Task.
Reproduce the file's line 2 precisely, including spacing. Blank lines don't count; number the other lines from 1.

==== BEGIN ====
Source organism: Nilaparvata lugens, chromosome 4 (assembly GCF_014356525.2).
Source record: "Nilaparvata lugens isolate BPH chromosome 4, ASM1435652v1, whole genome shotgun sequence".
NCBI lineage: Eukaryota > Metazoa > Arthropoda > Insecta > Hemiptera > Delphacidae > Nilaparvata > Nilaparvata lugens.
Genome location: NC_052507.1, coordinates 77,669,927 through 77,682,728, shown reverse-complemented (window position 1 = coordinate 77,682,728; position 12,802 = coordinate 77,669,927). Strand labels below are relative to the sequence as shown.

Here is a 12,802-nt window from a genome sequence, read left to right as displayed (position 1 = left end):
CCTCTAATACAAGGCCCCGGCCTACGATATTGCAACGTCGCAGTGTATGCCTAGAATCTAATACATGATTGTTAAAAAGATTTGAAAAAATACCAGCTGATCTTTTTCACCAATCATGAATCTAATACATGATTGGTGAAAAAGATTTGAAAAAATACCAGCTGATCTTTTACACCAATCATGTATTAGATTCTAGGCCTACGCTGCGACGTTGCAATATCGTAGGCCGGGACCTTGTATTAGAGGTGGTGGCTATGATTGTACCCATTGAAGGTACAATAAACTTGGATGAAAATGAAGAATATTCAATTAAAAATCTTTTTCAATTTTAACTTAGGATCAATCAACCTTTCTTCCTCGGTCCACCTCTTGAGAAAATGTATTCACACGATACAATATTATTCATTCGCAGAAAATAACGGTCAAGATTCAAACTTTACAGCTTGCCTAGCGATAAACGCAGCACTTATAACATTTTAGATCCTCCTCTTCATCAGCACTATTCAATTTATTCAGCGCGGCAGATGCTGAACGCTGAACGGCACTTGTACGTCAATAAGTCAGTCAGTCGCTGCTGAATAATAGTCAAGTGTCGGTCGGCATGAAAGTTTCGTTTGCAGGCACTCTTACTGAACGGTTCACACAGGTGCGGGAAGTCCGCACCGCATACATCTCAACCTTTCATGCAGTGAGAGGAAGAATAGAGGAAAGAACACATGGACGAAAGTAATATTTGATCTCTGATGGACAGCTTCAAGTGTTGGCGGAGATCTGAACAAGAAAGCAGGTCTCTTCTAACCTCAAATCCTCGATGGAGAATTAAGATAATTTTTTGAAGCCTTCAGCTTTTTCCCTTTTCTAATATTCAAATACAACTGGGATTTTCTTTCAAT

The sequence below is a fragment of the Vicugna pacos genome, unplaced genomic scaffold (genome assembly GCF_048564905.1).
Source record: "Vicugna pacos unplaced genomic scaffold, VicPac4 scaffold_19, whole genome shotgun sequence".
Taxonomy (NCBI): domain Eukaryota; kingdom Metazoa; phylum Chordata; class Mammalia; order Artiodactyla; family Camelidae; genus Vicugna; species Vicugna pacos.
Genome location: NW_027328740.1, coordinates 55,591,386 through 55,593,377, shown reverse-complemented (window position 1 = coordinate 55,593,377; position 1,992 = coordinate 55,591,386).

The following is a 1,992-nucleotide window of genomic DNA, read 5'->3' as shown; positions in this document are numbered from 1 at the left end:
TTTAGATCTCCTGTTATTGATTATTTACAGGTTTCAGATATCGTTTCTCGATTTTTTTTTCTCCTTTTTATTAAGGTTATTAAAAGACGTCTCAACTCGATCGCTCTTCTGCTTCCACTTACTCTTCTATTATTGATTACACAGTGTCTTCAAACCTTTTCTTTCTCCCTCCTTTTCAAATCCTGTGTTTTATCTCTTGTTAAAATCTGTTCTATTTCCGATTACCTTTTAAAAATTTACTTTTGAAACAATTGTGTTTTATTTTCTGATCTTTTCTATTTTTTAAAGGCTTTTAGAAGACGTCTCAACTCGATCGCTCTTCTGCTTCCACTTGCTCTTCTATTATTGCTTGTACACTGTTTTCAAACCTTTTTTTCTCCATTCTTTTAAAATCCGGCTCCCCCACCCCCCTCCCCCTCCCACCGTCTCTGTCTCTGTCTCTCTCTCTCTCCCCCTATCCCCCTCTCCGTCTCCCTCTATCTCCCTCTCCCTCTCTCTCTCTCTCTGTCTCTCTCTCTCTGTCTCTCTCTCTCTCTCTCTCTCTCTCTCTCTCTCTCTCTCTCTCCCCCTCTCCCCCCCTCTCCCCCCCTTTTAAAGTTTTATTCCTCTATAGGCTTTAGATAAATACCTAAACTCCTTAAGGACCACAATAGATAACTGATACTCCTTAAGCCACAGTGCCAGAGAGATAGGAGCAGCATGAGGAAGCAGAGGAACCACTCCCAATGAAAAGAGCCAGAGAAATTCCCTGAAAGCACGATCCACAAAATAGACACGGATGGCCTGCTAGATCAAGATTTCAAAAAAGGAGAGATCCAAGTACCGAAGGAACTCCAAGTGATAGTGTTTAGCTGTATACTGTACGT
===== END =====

Source record: "Nilaparvata lugens isolate BPH chromosome 4, ASM1435652v1, whole genome shotgun sequence".